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Part of The World in a Life
series, this brief, inexpensive text provides insight into the life of Queen Victoria. As one of the longest reigning monarchs in British history, Queen Victoria gave her name to an age filled with enormous possibilities and perplexing contradictions. At the time of Victoria's birth, Britain ruled over what was fast becoming the greatest empire in the world, containing millions of non-white, non-Christian peoples. During her childhood and youth, the kingdom itself became transformed from one dominated by landed aristocrats to one governed according to the principles of bourgeois liberalism. The royal family served as the most visible symbol of domesticity, while at the same time Victoria's very position as queen defied the ideology of separate spheres upon which domesticity rested. Victoria, the ruler of millions of people, opposed women participating in politics or public life. She believed women's suffrage to be a "wicked folly" and a violation of God's laws. She never gave up that belief, even as the fledging feminist movement of mid-century matured and grew to the size of a mass movement by the end of the century. And yet she reigned, with little thought of the contradictions that entailed.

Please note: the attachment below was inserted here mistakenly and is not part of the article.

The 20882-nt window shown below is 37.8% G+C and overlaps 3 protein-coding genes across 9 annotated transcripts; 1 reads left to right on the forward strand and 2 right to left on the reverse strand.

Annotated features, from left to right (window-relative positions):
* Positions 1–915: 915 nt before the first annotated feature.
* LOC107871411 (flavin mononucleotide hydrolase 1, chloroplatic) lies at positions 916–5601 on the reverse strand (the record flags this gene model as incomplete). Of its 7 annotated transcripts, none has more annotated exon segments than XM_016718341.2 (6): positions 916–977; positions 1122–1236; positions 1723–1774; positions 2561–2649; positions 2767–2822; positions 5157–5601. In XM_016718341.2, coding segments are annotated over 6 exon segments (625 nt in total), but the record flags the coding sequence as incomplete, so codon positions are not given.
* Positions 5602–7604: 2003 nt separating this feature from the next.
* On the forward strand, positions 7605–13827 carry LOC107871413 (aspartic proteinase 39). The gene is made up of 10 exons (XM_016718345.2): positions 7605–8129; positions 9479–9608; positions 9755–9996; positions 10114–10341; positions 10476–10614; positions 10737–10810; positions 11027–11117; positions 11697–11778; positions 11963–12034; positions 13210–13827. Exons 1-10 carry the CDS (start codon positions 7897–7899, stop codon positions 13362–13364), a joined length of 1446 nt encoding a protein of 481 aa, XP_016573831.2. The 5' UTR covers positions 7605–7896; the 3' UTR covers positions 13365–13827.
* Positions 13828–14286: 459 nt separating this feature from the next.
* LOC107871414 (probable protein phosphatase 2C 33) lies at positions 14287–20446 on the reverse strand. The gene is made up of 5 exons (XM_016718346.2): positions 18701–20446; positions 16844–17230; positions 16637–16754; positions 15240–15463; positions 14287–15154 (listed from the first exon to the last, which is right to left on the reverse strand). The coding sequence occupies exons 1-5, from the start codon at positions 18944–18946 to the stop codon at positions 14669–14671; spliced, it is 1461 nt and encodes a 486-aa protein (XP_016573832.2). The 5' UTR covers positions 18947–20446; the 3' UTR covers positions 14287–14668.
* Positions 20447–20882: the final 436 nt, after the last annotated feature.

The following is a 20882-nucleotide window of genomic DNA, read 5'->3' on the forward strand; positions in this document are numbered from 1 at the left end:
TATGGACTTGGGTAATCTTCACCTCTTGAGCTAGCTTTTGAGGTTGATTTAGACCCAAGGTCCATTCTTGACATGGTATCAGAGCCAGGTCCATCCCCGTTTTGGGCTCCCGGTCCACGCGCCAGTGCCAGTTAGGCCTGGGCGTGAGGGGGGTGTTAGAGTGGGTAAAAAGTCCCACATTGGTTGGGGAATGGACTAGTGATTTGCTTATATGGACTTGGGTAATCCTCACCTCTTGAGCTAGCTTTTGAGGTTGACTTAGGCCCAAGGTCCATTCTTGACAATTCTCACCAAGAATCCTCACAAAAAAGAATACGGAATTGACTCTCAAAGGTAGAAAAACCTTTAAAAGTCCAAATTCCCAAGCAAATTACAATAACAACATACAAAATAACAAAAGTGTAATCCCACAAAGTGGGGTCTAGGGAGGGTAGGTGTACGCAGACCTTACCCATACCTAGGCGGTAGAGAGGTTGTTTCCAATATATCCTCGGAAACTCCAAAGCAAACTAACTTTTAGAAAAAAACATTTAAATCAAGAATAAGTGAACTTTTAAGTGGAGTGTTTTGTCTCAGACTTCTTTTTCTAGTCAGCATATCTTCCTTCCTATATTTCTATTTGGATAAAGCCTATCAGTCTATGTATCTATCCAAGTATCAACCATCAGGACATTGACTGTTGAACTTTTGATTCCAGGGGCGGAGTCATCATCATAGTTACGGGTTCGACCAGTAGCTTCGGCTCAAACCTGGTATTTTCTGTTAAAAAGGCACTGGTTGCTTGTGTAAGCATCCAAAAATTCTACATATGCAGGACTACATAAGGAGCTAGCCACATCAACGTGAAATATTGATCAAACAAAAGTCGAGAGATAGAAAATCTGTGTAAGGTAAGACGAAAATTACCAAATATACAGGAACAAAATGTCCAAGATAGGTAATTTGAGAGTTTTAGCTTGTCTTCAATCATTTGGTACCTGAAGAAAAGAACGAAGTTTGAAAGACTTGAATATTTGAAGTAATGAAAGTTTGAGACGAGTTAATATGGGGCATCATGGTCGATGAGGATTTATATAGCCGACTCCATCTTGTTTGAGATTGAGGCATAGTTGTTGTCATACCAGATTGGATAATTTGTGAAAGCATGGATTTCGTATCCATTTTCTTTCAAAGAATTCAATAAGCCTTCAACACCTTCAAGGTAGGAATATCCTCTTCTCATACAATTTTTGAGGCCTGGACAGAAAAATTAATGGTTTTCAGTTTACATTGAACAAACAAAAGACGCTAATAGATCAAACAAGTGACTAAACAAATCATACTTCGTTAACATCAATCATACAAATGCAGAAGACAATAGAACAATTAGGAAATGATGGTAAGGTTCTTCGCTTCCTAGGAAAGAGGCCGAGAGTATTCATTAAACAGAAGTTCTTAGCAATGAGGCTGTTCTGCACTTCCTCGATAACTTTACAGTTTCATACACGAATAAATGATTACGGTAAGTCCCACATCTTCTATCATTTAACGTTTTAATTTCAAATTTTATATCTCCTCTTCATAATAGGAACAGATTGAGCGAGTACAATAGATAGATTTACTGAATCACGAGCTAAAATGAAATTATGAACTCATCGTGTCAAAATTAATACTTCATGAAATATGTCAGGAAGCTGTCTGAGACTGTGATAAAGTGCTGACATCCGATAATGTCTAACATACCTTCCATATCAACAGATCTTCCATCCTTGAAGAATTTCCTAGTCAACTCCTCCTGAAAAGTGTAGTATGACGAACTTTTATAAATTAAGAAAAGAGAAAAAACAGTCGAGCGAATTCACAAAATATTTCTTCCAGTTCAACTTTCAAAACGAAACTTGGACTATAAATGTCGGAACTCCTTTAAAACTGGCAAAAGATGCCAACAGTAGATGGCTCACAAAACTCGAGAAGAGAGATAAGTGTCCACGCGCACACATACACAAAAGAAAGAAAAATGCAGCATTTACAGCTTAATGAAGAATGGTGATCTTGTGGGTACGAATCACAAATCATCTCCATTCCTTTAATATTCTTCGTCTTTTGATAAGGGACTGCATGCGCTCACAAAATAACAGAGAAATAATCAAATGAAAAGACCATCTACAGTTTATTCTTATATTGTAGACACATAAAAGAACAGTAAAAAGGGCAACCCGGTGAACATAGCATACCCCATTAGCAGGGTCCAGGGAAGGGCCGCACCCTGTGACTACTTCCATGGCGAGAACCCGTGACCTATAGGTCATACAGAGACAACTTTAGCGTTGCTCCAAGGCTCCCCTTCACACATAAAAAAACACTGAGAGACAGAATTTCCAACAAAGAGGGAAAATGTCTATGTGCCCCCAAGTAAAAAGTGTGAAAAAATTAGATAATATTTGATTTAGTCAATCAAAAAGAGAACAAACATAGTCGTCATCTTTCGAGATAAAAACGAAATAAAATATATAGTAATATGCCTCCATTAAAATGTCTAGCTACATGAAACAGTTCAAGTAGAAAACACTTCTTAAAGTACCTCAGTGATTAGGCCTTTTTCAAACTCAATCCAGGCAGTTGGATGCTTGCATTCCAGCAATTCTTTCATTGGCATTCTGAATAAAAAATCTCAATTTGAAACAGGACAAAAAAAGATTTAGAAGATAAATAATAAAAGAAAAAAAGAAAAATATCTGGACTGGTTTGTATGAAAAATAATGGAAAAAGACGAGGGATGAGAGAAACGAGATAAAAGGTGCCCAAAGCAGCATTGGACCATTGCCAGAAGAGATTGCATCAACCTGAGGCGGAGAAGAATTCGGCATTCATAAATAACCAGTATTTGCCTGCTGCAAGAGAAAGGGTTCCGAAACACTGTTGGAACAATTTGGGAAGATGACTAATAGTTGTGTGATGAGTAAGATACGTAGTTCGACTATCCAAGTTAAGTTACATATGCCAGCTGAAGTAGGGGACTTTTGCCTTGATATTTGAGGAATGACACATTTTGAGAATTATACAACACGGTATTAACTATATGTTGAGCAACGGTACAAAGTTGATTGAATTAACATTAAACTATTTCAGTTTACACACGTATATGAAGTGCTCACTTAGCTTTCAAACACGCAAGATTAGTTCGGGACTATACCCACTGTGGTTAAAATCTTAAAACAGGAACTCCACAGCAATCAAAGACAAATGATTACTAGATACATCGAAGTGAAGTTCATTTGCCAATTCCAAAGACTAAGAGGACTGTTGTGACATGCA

We live in a global age where big concepts like "globalization" often tempt us to forget the personal side of the past. The titles in The World in a Life
series aim to revive these meaningful lives. Each one shows us what it was like to live on a world historical stage. Brief, inexpensive, and thematic, each book can be read in a week, fit within a wide range of curricula, and shed insight into a particular place or time. Four to six short primary sources at the end of each volume sharpen the reader's view of an individual's impact on world history.